The Warhol Bubble

The Warhol Bubble

THE SOURCE: “A One-Man Market” by Bryan Appleyard, in Intelligent Life, Nov.–Dec. 2011.

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2m 47sec

In 1962, a 33-year-old graphic designer turned artist held his first solo show at a gallery in Los Angeles. The response was unremarkable. The gallery sold only five of the 32 paintings it displayed—each a painstaking reproduction of a Campbell’s soup can (one for each variety) for $100 apiece.

More than 30 years later, in 1996, the Museum of Modern Art in New York City bought the series for $15 million. The man behind the soup cans, Andy Warhol, had come to be seen as a contemporary artist of singular importance. Now, it looks like MoMA got a bargain; one Warhol painting, Eight Elvises, went for more than $100 million in 2008. In 2010, Warhol’s works accounted for a jaw-dropping 17 percent of contemporary art auction revenues worldwide.

Warhol partisans argue that the oeuvre of the controversial artist, who died in 1987, is worth all that cash. Warhol’s “ravishing visual cornucopia” inspired some of today’s most important artists, such as Jeff Koons and Banksy, they point out. But arts journalist Bryan Appleyard is skeptical. He concedes that Warhol has had a tremendous influence on the contemporary art world’s movers and shakers, but believes the artist was a one-trick pony. The Warhol market is experiencing a bubble that’s bound to burst.

People usually look to art as “a physical embodiment of wider meanings,” Appleyard writes. A pair of boots painted by Vincent van Gogh is not just footwear—it’s “a statement about a world that lies beyond the painting—the hard life and work of the peasant who wore these boots.” Even abstract expressionism, a school that included Jackson Pollack and Mark Rothko and came into vogue after World War II, prized meaning. It just overturned the expectation that artists had to convey it through figurative representation.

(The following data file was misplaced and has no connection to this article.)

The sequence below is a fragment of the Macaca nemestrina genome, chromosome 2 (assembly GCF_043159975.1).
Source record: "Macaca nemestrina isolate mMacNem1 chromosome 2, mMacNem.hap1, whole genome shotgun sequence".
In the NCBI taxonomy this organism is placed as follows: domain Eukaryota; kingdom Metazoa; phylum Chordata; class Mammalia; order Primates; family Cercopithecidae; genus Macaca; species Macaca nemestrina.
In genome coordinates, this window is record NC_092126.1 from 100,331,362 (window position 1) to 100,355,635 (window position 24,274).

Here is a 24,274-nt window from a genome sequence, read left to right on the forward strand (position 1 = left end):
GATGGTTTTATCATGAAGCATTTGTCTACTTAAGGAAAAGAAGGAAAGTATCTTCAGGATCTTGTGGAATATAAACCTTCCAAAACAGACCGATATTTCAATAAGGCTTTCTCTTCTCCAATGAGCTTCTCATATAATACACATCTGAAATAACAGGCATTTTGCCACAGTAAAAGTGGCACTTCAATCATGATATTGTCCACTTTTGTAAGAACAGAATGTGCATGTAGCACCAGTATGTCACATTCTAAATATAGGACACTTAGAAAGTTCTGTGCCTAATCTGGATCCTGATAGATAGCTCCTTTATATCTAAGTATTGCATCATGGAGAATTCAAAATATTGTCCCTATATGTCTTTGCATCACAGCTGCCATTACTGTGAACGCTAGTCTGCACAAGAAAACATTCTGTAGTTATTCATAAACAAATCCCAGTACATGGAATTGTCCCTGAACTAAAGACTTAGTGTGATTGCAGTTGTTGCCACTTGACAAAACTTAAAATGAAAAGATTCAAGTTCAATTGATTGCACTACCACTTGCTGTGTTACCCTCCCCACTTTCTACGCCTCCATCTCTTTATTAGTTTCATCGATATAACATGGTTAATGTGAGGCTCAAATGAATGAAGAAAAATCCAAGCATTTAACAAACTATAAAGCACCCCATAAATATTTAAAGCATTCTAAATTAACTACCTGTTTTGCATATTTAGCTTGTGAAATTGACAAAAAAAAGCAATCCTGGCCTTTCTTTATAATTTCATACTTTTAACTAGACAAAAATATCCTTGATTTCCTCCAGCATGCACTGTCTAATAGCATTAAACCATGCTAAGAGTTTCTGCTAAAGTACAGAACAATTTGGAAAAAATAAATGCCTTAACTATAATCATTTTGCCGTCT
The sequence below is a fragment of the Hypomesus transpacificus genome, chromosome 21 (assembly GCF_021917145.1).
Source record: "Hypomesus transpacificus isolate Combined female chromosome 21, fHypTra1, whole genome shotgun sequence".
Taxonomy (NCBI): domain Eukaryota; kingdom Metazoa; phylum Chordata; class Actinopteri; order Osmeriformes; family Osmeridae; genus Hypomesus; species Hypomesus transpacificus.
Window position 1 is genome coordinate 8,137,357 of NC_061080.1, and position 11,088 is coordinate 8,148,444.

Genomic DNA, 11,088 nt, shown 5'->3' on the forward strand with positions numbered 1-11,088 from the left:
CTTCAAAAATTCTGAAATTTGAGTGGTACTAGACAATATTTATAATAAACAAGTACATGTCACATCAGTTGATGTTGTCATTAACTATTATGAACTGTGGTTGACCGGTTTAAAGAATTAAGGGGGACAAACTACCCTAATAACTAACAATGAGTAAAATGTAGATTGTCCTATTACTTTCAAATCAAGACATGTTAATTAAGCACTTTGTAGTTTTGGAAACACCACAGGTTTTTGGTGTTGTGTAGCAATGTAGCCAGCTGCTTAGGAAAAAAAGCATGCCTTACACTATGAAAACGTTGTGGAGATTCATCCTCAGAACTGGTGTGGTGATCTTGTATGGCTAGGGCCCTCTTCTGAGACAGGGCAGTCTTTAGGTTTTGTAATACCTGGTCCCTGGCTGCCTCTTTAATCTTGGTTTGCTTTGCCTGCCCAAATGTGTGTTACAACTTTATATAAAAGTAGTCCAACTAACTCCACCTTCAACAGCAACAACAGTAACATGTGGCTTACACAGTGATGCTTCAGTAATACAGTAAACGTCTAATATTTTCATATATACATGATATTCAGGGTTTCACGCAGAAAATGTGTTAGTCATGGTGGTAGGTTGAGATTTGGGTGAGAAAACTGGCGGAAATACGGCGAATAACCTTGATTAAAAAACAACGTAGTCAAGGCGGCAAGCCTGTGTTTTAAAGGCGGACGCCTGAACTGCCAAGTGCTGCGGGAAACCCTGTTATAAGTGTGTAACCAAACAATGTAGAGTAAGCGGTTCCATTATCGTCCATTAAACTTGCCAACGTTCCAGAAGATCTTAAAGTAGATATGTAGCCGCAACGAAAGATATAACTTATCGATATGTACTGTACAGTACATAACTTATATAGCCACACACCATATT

Warhol, on the other hand, consciously resisted creating meaning with his art. He only adopted the Campbell’s soup can as a subject after he asked a friend to tell him what to paint and she suggested “the most common, everyday, instantly recognizable thing,” Appleyard relates. Intentionally or not, Warhol was building on what Marcel Duchamp had done when, in 1917, he signed a urinal and pronounced it art. Warhol challenged convention with subjects that were even more contemporary and ephemeral; in addition to Campbell’s soup cans, he painted Brillo Pads and portraits of pop icons such as Michael Jackson and Marilyn Monroe. But he never progressed beyond this gimmick, and his later paintings seem merely to ape the passion that can be seen in his early work.

Appleyard proposes that Warhol may be experiencing “a moment” in part because his unpretentious approach to art is temporarily in tune with the zeitgeist. “With the instant publication of digital pictures and videos, anybody can become a cyber-Warhol.” But he feels confident that, in time, other artists of the mid-20th century, such as Robert Rauschenberg and Jackson Pollock, will be rightfully recognized as greater talents. Warhol wanted to “make art that is beyond human,” Appleyard writes. Yet at the center of the artistic urge is a desire “to define, synthesize, and express the human condition.” For all of Warhol’s glamour, he does not do that well.

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